I spent the bulk of my time cutting off a bracket and installing a relocation kit that Expedition One supplied along with their bumper. It's a non-issue on earlier JK Jeeps, but I can't help thinking this is something that should have never happened on the 2012 JK in the first place.
You'll be able to see all that was involved in the bumper installation and vacuum pump relocation in a few days because Scott Jacobs was peering over my shoulder with his trusty camera the whole time. Stay tuned.
And you know what comes after that, right? Yep, I now have a platform onto which I can bolt our waiting Superwinch.
Dan Edmunds, Director of Vehicle Testing @ 16,392 miles
May 28, 2012
Our shipping and receiving room was overwhelmed by a bulky package that arrived for our 2012 Jeep Wrangler, so Mike and I headed upstairs to claim it. The sheer size of the thing and the Expedition One logo on the box tells me it contains our Jeep's new front bumper.
Expedition One is an Ogden, Utah-based company that makes nice-looking and well constructed bumpers and selected suspension components for Jeeps, Toyotas and Big-3 pickups. I like the look of the Trail Series JK bumper, which you can see for yourself by clicking on the third carousel image here.
The one in the box is the same as the one pictured on the blue Rubicon, except it doesn't have the hoop above the lights. And I know for a fact that our new Superwinch Talon will fit because the winch in the picture is the same one I have waiting on a shelf.
Things are going to get busy in the next couple weeks. DIY installations of U-Connect, this Expedition One bumper and the Superwinch have all landed on my plate at nearly the same time.
Dan Edmunds, Director of Vehicle Testing @ 15,962 miles
May 15, 2012
Here's the winch that will soon grace the front of our 2012 Jeep Wrangler. It's a Superwinch with 9,500-lb capacity, and it goes by the code name Talon 9.5iSR. If you hadn't guessed already the "SR" stands for synthetic rope. A traditional steel cable version is also available.
Some one asked me how much weight one of these adds to the front bumper. Good question.
Dan Edmunds, Director of Vehicle Testing @ 15,583 miles
April 26, 2012
Look what the UPS-man dropped off for our 2012 Jeep Wrangler Sport: It's the Hawse fairlead from a Superwinch Talon 9.5i SR, a 9,500-lb winch that comes highly recommended by a lot of off-road friends and professionals that I trust. I met Zach Bohn and some of the other Superwinch crew at Moab, saw their stuff in action during an impromptu rescue of a dozen ATVs stuck at the bottom of Wipeout Hill and came away convinced.
The rest of the winch is still in the box down at our super-secret test lab, awaiting a bumper on which to mount it. Not all brands of bumper fit all brands of winch, so I need to make inquiries. On that front I'm getting close.
We're going with synthetic rope (that's what the "SR" stands for) instead of a steel cable. Many of my off-roading friends swear by it, and I know one person who has been using the same rope -- and he uses his winch a lot -- for over a dozen years.
More pictures to come later as we get further into the installation process.
Dan Edmunds, Director of Vehicle Testing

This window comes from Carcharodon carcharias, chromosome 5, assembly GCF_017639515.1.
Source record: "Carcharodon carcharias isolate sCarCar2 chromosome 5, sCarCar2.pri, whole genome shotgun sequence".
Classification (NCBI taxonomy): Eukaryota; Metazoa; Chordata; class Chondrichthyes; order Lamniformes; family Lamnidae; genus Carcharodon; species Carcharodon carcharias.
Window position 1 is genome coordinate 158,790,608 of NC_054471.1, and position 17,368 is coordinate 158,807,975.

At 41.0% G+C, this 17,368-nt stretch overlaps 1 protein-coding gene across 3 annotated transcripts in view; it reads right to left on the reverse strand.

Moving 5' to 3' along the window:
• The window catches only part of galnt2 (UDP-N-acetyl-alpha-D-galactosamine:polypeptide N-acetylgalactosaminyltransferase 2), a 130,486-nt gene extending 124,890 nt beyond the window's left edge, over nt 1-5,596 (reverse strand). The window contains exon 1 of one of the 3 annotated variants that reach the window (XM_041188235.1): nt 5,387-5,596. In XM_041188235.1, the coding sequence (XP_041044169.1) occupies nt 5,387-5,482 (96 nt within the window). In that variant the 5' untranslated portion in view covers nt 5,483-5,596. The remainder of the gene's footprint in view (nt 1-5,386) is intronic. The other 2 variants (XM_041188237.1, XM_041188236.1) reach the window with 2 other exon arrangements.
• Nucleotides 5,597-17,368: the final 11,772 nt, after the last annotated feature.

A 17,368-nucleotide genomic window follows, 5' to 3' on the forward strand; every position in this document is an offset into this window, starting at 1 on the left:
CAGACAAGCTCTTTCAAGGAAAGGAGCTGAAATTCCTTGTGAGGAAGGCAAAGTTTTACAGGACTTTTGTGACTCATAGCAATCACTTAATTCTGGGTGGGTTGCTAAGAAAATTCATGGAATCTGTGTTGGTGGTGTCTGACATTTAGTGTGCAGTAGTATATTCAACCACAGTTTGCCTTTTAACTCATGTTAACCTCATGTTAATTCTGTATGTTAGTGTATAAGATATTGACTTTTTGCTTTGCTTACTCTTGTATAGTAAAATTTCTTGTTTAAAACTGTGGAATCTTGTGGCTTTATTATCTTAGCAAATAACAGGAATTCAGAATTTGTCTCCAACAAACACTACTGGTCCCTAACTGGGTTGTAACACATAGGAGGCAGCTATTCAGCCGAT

April 25, 2012
After Dan racked up some tough miles on our 2012 Jeep Wrangler, we decided it was deserving of a premature oil change and tire rotation. We swung by our local spot, Buerge Jeep.
Although it is our closest Jeep dealer, we don't use Buerge often. Less than desirable service on prior Jeeps kept us away. But its been awhile so we gave them another shot. We requested the tires be rotated left to right, figuring they ought to turn the other direction after miles of highway time.
"We usually rotate the tires on our Wranglers from front to back," explained our advisor. We asked again, "Please rotate ours left to right." Our guy said, "Ok, no problem." Satisfied, we left. And shortly thereafter the car was ready for pick up. It was quick, and a pleasant surprise from Buerge. We changed our minds about them.
Then we checked the tires. They were rotated front to back. We know, because we marked them before dropping it off. It wasn't the end of the world, but it was disappointing. Sorry guys, I don't think we'll be back.
Total Cost: $52.49
Total Days out of Service: None
Mike Schmidt, Vehicle Testing Manager @ 14,410 miles
April 23, 2012
This crack in the windshield of our 2012 Jeep Wrangler is not getting any smaller. We spent a little time shopping replacement windshields at local outlets. You might be surprised by what we found:
Remember that our car has the OEM glass, which means there is a Wrangler silhouette in the lower right corner and the Jeep name/grille logo above the rearview mirror.
Local Independent Supplier 1:
$180 aftermarket, no logos
$280 OE, Jeep name logo only
$350 OE, both logos
$259 aftermarket, no logos
$409 plus tax OE, Jeep name logo only
$440 OE both logos
Local Jeep Dealership:
$459 OE both logos
The identical matches are in bold. There is the expected price discrepancy between the dealer and everyone else. But one other thing jumps out right away. These are (relatively) inexpensive windshields. Historically, we have not seen replacements for other long-term cars for any less than $1,000. Then again, there isn't much to this windshield.